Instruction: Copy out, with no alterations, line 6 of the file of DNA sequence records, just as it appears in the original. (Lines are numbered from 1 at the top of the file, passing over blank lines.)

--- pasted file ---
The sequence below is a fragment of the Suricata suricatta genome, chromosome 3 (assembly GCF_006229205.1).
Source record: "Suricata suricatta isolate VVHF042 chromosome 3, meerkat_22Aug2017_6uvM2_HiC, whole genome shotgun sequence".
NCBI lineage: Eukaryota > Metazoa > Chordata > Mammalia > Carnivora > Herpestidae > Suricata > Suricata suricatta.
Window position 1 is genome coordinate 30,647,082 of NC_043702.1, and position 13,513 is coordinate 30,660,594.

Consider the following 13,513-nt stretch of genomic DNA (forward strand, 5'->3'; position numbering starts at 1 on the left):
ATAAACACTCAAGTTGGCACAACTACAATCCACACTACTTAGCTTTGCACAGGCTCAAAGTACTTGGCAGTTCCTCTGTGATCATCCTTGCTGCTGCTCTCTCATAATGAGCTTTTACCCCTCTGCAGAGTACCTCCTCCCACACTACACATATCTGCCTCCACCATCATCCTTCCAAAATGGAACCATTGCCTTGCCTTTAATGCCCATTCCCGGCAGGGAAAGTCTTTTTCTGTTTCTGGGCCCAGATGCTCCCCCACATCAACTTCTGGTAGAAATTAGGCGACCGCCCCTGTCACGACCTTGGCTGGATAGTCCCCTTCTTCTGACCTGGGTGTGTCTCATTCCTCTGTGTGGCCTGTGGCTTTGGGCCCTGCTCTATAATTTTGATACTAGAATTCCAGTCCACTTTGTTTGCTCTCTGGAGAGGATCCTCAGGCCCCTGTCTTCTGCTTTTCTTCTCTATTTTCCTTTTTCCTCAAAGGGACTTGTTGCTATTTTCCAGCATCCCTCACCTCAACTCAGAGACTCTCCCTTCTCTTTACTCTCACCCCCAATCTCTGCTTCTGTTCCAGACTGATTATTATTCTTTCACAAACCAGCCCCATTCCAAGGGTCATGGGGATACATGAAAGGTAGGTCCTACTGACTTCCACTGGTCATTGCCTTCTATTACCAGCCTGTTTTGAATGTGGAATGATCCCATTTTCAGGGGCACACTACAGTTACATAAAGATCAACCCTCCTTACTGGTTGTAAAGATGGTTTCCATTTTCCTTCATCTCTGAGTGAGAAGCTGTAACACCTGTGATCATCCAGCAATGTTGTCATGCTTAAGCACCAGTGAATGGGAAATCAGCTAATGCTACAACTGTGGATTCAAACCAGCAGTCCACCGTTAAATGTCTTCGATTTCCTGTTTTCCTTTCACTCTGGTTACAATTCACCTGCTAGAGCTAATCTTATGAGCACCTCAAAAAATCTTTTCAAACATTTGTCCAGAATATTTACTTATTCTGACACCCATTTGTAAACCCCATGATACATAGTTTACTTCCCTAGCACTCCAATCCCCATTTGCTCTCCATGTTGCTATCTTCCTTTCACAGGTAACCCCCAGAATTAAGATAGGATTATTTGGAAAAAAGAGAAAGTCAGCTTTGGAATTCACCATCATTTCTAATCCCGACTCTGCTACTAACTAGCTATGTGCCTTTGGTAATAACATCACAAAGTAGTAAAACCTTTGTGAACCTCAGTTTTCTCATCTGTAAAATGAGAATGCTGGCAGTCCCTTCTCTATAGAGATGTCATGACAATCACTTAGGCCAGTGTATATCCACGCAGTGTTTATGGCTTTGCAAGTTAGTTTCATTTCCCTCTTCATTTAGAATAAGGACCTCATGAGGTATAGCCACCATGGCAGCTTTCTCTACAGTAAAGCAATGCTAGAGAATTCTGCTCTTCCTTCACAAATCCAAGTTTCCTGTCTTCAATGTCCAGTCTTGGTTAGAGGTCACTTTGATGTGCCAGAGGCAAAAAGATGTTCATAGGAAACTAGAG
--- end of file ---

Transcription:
ATAAACACTCAAGTTGGCACAACTACAATCCACACTACTTAGCTTTGCACAGGCTCAAAGTACTTGGCAGTTCCTCTGTGATCATCCTTGCTGCTGCTCTCTCATAATGAGCTTTTACCCCTCTGCAGAGTACCTCCTCCCACACTACACATATCTGCCTCCACCATCATCCTTCCAAAATGGAACCATTGCCTTGCCTTTAATGCCCATTCCCGGCAGGGAAAGTCTTTTTCTGTTTCTGGGCCCAGATGCTCCCCCACATCAACTTCTGGTAGAAATTAGGCGACCGCCCCTGTCACGACCTTGGCTGGATAGTCCCCTTCTTCTGACCTGGGTGTGTCTCATTCCTCTGTGTGGCCTGTGGCTTTGGGCCCTGCTCTATAATTTTGATACTAGAATTCCAGTCCACTTTGTTTGCTCTCTGGAGAGGATCCTCAGGCCCCTGTCTTCTGCTTTTCTTCTCTATTTTCCTTTTTCCTCAAAGGGACTTGTTGCTATTTTCCAGCATCCCTCACCTCAACTCAGAGACTCTCCCTTCTCTTTACTCTCACCCCCAATCTCTGCTTCTGTTCCAGACTGATTATTATTCTTTCACAAACCAGCCCCATTCCAAGGGTCATGGGGATACATGAAAGGTAGGTCCTACTGACTTCCACTGGTCATTGCCTTCTATTACCAGCCTGTTTTGAATGTGGAATGATCCCATTTTCAGGGGCACACTACAGTTACATAAAGATCAACCCTCCTTACTGGTTGTAAAGATGGTTTCCATTTTCCTTCATCTCTGAGTGAGAAGCTGTAACACCTGTGATCATCCAGCAATGTTGTCATGCTTAAGCACCAGTGAATGGGAAATCAGCTAATGCTACAACTGTGGATTCAAACCAGCAGTCCACCGTTAAATGTCTTCGATTTCCTGTTTTCCTTTCACTCTGGTTACAATTCACCTGCTAGAGCTAATCTTATGAGCACCTCAAAAAATCTTTTCAAACATTTGTCCAGAATATTTACTTATTCTGACACCCATTTGTAAACCCCATGATACATAGTTTACTTCCCTAGCACTCCAATCCCCATTTGCTCTCCATGTTGCTATCTTCCTTTCACAGGTAACCCCCAGAATTAAGATAGGATTATTTGGAAAAAAGAGAAAGTCAGCTTTGGAATTCACCATCATTTCTAATCCCGACTCTGCTACTAACTAGCTATGTGCCTTTGGTAATAACATCACAAAGTAGTAAAACCTTTGTGAACCTCAGTTTTCTCATCTGTAAAATGAGAATGCTGGCAGTCCCTTCTCTATAGAGATGTCATGACAATCACTTAGGCCAGTGTATATCCACGCAGTGTTTATGGCTTTGCAAGTTAGTTTCATTTCCCTCTTCATTTAGAATAAGGACCTCATGAGGTATAGCCACCATGGCAGCTTTCTCTACAGTAAAGCAATGCTAGAGAATTCTGCTCTTCCTTCACAAATCCAAGTTTCCTGTCTTCAATGTCCAGTCTTGGTTAGAGGTCACTTTGATGTGCCAGAGGCAAAAAGATGTTCATAGGAAACTAGAG